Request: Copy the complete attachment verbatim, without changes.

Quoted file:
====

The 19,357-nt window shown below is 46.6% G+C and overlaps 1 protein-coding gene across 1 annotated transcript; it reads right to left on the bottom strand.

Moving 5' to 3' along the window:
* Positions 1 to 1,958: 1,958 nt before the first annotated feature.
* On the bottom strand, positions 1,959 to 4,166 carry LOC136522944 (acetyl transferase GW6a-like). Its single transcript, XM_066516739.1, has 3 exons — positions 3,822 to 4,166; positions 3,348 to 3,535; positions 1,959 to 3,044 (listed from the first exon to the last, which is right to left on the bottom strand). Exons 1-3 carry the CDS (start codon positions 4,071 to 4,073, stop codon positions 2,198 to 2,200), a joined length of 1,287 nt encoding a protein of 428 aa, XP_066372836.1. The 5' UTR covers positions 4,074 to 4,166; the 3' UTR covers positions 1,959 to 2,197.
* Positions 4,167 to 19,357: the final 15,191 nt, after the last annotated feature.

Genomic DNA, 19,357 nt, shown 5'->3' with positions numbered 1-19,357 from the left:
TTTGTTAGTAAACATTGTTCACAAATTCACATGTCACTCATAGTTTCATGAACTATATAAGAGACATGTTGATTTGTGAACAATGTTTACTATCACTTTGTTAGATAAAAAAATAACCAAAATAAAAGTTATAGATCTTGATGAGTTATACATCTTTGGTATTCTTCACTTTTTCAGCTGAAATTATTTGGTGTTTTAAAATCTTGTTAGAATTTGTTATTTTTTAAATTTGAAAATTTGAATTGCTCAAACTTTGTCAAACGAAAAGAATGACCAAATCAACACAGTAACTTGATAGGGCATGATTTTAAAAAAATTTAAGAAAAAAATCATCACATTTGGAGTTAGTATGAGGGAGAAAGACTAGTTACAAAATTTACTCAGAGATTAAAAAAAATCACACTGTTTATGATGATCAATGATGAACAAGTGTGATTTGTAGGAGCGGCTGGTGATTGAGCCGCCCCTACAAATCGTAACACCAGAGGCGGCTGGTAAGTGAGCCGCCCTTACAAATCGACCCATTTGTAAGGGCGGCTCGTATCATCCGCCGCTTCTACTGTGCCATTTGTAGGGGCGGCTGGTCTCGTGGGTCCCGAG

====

The 19,357-nt window shown below is 46.6% G+C and overlaps 1 protein-coding gene across 1 annotated transcript; it reads right to left on the bottom strand.

Moving 5' to 3' along the window:
* Positions 1 to 1,958: 1,958 nt before the first annotated feature.
* On the bottom strand, positions 1,959 to 4,166 carry LOC136522944 (acetyl transferase GW6a-like). Its single transcript, XM_066516739.1, has 3 exons — positions 3,822 to 4,166; positions 3,348 to 3,535; positions 1,959 to 3,044 (listed from the first exon to the last, which is right to left on the bottom strand). Exons 1-3 carry the CDS (start codon positions 4,071 to 4,073, stop codon positions 2,198 to 2,200), a joined length of 1,287 nt encoding a protein of 428 aa, XP_066372836.1. The 5' UTR covers positions 4,074 to 4,166; the 3' UTR covers positions 1,959 to 2,197.
* Positions 4,167 to 19,357: the final 15,191 nt, after the last annotated feature.

Genomic DNA, 19,357 nt, shown 5'->3' with positions numbered 1-19,357 from the left:
TTTGTTAGTAAACATTGTTCACAAATTCACATGTCACTCATAGTTTCATGAACTATATAAGAGACATGTTGATTTGTGAACAATGTTTACTATCACTTTGTTAGATAAAAAAATAACCAAAATAAAAGTTATAGATCTTGATGAGTTATACATCTTTGGTATTCTTCACTTTTTCAGCTGAAATTATTTGGTGTTTTAAAATCTTGTTAGAATTTGTTATTTTTTAAATTTGAAAATTTGAATTGCTCAAACTTTGTCAAACGAAAAGAATGACCAAATCAACACAGTAACTTGATAGGGCATGATTTTAAAAAAATTTAAGAAAAAAATCATCACATTTGGAGTTAGTATGAGGGAGAAAGACTAGTTACAAAATTTACTCAGAGATTAAAAAAAATCACACTGTTTATGATGATCAATGATGAACAAGTGTGATTTGTAGGAGCGGCTGGTGATTGAGCCGCCCCTACAAATCGTAACACCAGAGGCGGCTGGTAAGTGAGCCGCCCTTACAAATCGACCCATTTGTAAGGGCGGCTCGTATCATCCGCCGCTTCTACTGTGCCATTTGTAGGGGCGGCTGGTCTCGTGGGTCCCGAG